Life Lessons from the Olympics

I don’t know when I’ve spent this much time in front of a television set so fully engaged. I watched as much of the Olympics as I could every day and night, and when I couldn’t – like every day at work – I caught up with the day’s major events on the internet and on the news.

I’m the type who really gets into the inspirational stories of the athletes, of course. The tougher the story, the more emotional attachment I feel for them. If you could see into my family room – and I hope you can’t – you might see me jumping up and down with the thrill of triumph, or tearing up from the agony of defeat. I keep the Kleenex at hand.

I am anything but an athlete. I never had any leanings in that direction at all, although as a kid I loved to swim and was always the last one out of the pool. I was thrilled when I earned my junior life-saving badge at Girl Scout Camp and experienced my first and last standing ovation. I learned to dive from a diving board in good form: feet together, toes pointed, barely a splash . . . I loved tumbling (of all things) and bouncing to the rafters on a trampoline, but I was always too chicken to do the summersaults and backwards flips. I was more into having fun with my friends than practicing any sport for hours on end. But then, I grew up at a time when girls didn’t take sports seriously, and neither did teachers, coaches, boys, or fans. What a global turnaround is apparent at the 2012 Olympiad, in which female athletes actually outnumber male athletes for the first time.

But what draws me most to the Olympics each time is that on a deep level, it is a metaphor for all the metaphors for life we already have: the hero’s journey, the universal human journey, the archetypal quest for the Holy Grail/hidden treasure/golden egg. The Olympic Spirit is the human spirit in all its glory, magnified a thousand-fold upon a global stage. This year it happens to be in the land of the original Shakespearian stage, no less.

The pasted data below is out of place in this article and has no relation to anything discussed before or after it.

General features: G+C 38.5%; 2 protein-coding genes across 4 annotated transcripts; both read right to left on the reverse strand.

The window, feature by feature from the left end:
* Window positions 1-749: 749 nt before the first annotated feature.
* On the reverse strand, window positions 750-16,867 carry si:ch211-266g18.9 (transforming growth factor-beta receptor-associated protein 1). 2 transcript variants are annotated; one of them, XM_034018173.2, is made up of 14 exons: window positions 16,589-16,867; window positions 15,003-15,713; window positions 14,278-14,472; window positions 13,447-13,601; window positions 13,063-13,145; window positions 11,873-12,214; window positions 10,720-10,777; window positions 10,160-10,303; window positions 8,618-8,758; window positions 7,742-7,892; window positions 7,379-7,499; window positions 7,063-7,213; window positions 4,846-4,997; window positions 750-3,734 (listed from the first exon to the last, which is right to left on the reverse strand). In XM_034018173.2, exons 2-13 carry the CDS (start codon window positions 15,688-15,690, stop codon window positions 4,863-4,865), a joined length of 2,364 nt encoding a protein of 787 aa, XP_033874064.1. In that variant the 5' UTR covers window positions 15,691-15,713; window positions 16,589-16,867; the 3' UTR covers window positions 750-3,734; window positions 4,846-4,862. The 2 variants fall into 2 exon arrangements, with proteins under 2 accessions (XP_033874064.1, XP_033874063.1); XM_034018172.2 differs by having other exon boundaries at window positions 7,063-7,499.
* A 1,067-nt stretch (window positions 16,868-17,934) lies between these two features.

In interview after interview with the medal winners, I kept hearing the familiar themes of universal success: vision, commitment, determination, relentless hard work, continually overcoming challenges, painful injuries, recoveries, never giving up, et al. But in an interview with Michael Phelps after he won the all-time Olympic medal record of 22, Bob Costas asked him how difficult it was for him to overcome his early defeat in these games. His answer was so unique, it still has me thinking.

Phelps said that throughout his years of training with Bob Bowman, his one and only coach for sixteen years, Bowman would periodically throw a completely unexpected disappointment at him. It might be something as personal as causing him to delay a trip he did not want to delay or to miss a dinner with friends – something he knew would be an emotional disappointment. (To my coaching clients: Don’t worry, you know I would never do this to you in a million years. I’m the one who would be there to help you through the unexpected disappointments . . . ) Even though this was difficult to deal with every time, it taught him to expect the unexpected, to be ready to quickly shift gears and deal with it, and to move on to the next moment or challenge as a completely new and separate event.

Now that’s an Olympic feat and life lesson if I ever heard one!

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